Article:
Every Christmas, Frank and I would gift each other two ties. It was a great tradition that started when I was 13 as a Freshman at Canisius High School [where we had to wear a tie every day]. To say that I looked forward to ‘Frank’s Christmas ties’ would not do it justice. Every year, without fail, Frank delivered my favorite ties [that I would repeatedly wear for the rest of the school year]. And shopping for the two ties that I would gift him became a treasure hunt every December.

In the early eighties, as Frank and my sister were breaking up, Christmas rolled around, and with the usual anticipation, I unwrapped Frank’s slim Christmas-wrapped package only to find two of the most depressing ties I’ve ever seen. To which he said, “A little too dark?” And that was life with Frank … there was never a moment, no matter how dark, that we couldn’t still find some humor.

Today, we live in a world with the usual chaos. Trust me, it’s no worse or better than what nearly every generation has had to experience. My grandparents went through a world war, followed by the Great Depression, and then another world war that featured a little nuclear bombardment to finish things off. But what that generation had was perseverance buttressed by a joy for life. There was less complaining and more doing. And this morning, I have put on Frank’s favorite tie, and I am doing more [just as the Jesuits demanded of me]. It may not be the answer for everyone or to everything, but it’s a start.

And, hopefully, somewhere along the way today, I will have a good laugh. And sometimes, the best laugh is when you get to laugh at yourself.

My Favorite Things 010

Vintage Nike Waffle Racers

I was born with an extra appendage on my left foot [i.e. polydactyly]. It was removed when I was young, and fortunately, other than inhibiting skating on my left edge, it hasn’t been a problem – but it does make me quite particular about the shoes I wear.

Over the years, I have tried on hundreds of pairs of shoes, sneakers, boots, and slides, looking for the perfect fit.

The most comfortable shoes for me were always from Ecco, or the Onitsuka Tiger, Adidas Dragon, and the driving shoes from Johnston & Murphy, but a few years ago I happened across a pair of vintage Nike Waffle Racers – and my lifelong quest for the perfect fit had come to an end.

The Nike Waffle Racer US 10, UK 9, EU 44 is the perfect fit.

Nike made a special edition Waffle Racer for J Crew several years ago, and it was the first Waffle Racer I ever tried. From the moment I laced them up, it was perfect. And from there, I slowly began my collection of vintage Nike Waffle Racers. And now my feet reject any other shoe, boot, sneaker, or slide. Other than the occasional dress shoe, my feet reside solely in Nike Waffle Racers.

Unfortunately, the vintage Nike Waffle Racer is no longer in production. However, this has made my still-growing collection of way too many Nike Waffle Racers pretty valuable.

The pickings are slim these days – unless you want to pay over $400 [which I refuse to do]. But searching through eBay, Poshmark, StockX, FarFetch, etc. remains an occasional ritual that still gives me the thrill of the hunt. Sometimes a vintage pair will show up for under a hundred dollars, and you know some guy is going to be really pissed when he finds out they are missing from his closet. Occasionally I get burned, but I have purchased vintage Nike Waffle Racers from all over the world, including Japan, Russia, Mexico, and Poland.

While my collection has become a source of entertainment for my family and friends, it has served a higher purpose – my feet feel great.

In other sneaker news, NikeCraft is launching its new General Purpose Shoe on June 10th. Even though the Waffle Racer is perfect, the quest for an even more perfect fit continues, so I’ll be hunting down a US 10, UK 9, EU 44 NikeCraft General Purpose Shoe as soon as I can. We’ll see if it measures up.


Nike Waffle Racer – the only thing missing is the icing sugar

August 5, 2021 4:00 PM

In the early 1970s, Hayward Field in Oregon was converted from a cinder track to an artificial surface. This meant a new standard for the shoes of the ‘Blue Ribbon’ brand, founded by Bill Bowerman and better known to us today as Nike.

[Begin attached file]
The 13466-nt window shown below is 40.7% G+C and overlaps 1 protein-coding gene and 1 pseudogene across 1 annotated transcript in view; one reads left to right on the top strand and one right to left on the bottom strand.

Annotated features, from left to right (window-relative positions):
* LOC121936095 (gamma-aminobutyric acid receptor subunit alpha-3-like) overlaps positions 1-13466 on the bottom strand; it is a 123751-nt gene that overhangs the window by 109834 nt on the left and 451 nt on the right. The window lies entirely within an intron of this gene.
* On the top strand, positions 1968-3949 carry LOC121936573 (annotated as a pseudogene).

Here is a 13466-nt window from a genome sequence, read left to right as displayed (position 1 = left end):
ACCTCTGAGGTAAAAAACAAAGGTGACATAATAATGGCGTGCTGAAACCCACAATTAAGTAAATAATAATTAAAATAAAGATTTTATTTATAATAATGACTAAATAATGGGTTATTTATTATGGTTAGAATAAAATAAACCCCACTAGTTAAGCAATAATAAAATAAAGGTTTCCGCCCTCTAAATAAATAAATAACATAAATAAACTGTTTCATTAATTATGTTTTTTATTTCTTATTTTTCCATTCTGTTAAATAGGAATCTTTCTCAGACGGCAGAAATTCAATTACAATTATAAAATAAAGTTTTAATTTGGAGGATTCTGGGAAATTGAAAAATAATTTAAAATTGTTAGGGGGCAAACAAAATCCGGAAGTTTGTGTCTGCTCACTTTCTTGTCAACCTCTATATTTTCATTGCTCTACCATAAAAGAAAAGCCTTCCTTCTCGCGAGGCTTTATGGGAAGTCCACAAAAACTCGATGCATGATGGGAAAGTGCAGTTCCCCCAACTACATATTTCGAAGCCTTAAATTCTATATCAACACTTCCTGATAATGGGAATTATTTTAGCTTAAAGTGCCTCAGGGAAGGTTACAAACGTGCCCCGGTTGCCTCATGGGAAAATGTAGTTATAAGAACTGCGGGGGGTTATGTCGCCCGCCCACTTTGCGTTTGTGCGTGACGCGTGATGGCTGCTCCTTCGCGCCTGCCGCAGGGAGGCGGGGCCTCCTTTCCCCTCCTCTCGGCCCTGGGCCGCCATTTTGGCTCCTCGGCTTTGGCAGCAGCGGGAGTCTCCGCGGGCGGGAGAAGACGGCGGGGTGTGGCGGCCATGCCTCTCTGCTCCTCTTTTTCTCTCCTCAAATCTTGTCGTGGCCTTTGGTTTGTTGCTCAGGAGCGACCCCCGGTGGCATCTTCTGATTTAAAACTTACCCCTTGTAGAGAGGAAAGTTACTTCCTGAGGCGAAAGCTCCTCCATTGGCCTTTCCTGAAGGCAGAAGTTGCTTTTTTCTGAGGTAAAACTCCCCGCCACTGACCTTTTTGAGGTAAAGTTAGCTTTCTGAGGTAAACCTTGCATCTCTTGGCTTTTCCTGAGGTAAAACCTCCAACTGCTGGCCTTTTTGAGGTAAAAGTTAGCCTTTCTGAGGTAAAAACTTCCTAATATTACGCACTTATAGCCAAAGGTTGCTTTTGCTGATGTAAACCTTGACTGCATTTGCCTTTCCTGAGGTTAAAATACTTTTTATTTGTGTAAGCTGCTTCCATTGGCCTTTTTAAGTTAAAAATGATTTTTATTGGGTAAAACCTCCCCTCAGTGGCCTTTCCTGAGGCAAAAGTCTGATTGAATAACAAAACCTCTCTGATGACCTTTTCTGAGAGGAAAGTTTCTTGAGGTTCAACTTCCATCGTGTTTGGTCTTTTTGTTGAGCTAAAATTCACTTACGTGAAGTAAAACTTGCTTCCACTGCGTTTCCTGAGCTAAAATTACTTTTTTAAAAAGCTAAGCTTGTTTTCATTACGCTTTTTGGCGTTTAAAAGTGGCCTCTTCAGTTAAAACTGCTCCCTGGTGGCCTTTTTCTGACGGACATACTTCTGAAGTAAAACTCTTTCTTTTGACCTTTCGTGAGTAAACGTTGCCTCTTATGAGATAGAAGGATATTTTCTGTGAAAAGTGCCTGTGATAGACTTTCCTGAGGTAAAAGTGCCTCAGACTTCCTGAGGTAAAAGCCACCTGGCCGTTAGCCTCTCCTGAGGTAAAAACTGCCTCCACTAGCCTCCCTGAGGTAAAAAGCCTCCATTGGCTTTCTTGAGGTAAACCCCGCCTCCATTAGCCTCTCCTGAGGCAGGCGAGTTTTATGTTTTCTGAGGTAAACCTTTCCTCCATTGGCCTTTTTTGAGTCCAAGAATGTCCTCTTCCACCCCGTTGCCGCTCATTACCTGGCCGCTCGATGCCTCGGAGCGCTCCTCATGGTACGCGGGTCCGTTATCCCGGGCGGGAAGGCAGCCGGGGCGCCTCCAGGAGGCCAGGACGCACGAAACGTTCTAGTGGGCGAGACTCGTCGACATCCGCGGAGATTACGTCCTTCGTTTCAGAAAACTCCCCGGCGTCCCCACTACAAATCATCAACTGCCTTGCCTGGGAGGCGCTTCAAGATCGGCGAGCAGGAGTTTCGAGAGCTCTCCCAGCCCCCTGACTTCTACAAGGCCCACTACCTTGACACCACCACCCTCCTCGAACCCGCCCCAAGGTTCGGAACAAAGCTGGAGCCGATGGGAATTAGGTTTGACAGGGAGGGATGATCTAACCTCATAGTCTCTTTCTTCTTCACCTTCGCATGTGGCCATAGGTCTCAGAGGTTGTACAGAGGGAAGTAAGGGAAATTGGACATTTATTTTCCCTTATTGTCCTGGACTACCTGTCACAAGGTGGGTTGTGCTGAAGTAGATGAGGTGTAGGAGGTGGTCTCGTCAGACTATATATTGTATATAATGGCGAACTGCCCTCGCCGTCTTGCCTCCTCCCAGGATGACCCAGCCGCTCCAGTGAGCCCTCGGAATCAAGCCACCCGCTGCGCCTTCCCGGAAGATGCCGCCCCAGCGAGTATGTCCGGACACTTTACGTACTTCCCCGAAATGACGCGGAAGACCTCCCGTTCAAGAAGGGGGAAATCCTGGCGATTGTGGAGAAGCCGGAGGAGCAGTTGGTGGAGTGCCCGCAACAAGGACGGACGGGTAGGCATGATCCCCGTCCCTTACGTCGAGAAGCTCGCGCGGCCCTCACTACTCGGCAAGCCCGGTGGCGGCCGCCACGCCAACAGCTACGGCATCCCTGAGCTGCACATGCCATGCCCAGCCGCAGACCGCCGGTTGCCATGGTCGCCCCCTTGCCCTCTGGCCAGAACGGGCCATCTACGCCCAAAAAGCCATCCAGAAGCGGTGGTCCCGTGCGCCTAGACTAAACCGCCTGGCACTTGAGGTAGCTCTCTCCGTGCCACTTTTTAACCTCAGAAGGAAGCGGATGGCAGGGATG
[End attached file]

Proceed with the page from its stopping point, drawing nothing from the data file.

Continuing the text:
Bowerman actually experimented with a waffle iron for a new shoe. His wife Barbara later told The Oregonian newspaper:

“When one of the waffles came out, he said, ‘You know, if you turn it upside down – where the waffle part is in contact with the track – that might work.’ So he got up from the table, went to his lab and got two cans of whatever you pour together to make the urethane and poured them into the waffle iron. “The end product was a running shoe without heavy spikes.

Barbara Bowerman

Bill was constantly working to change and redefine the status quo of his running equipment. His eureka moment was the Waffle Sneaker, which was successfully launched in 1973. The shoe is responsive and adapts to uneven running surfaces. It also helped spread the idea that not only the midsole but also the outsole can absorb shock.

Previously, many track and field soles were flat and low to the ground, but the waffle-inspired sole had small ridges that provided extra support and rebound. This was the first major innovation from a company that later revolutionized the sneaker industry with inventions such as Visible Air, Flyknit, Lunarlon, and others.

The first Nike Waffle Racer

Priced between $21.95 and $24.95, the running shoe, originally made in Japan, had a nylon upper and was first released in a red and white color scheme. However, the version that quickly became popular with local athletes bore the distinctive yellow and green design of the University of Oregon, while later models also bore the colors of other Californian colleges, such as UCLA.

The first campaigns for the Waffle Sneaker were launched with slogans like “Made Famous by Word of Foot Advertising” (Made famous by advertising with the foot) touted: “You’ve seen them on training tracks and fields all over the country. You know them for their quality, their lightweight, and long life.”

Later, canvas versions were launched, as well as a women’s version and a slightly revised and more expensive version called the Waffle Racer, which was launched around 1977 and cost around $30. The Racer kept the design DNA of the shoe alive and well, with the added benefit of a lightweight EVA midsole and a wider, slightly more stable design.

Nike Waffle Racer

Over the course of time, the original waffle sole has been used in a variety of Nike products, for example, in tailwinds and even in shoes for American football.

No one really paid attention to the famous waffle iron itself until an old device was unearthed near a house in Coburg, Oregon. That’s where former Oregon track coach Bill Bowerman lived. The wife of Bill’s son Jon Bowerman discovered it by chance, along with shoe treads that Bill himself had still made.

So Nike’s Holy Grail had been rediscovered and is now on display at the company’s headquarters in Beaverton. Nike historian Scott Reames said of the discovery: “It truly is the headwaters of our innovation. From a historian’s standpoint, it’s like finding the Titanic.”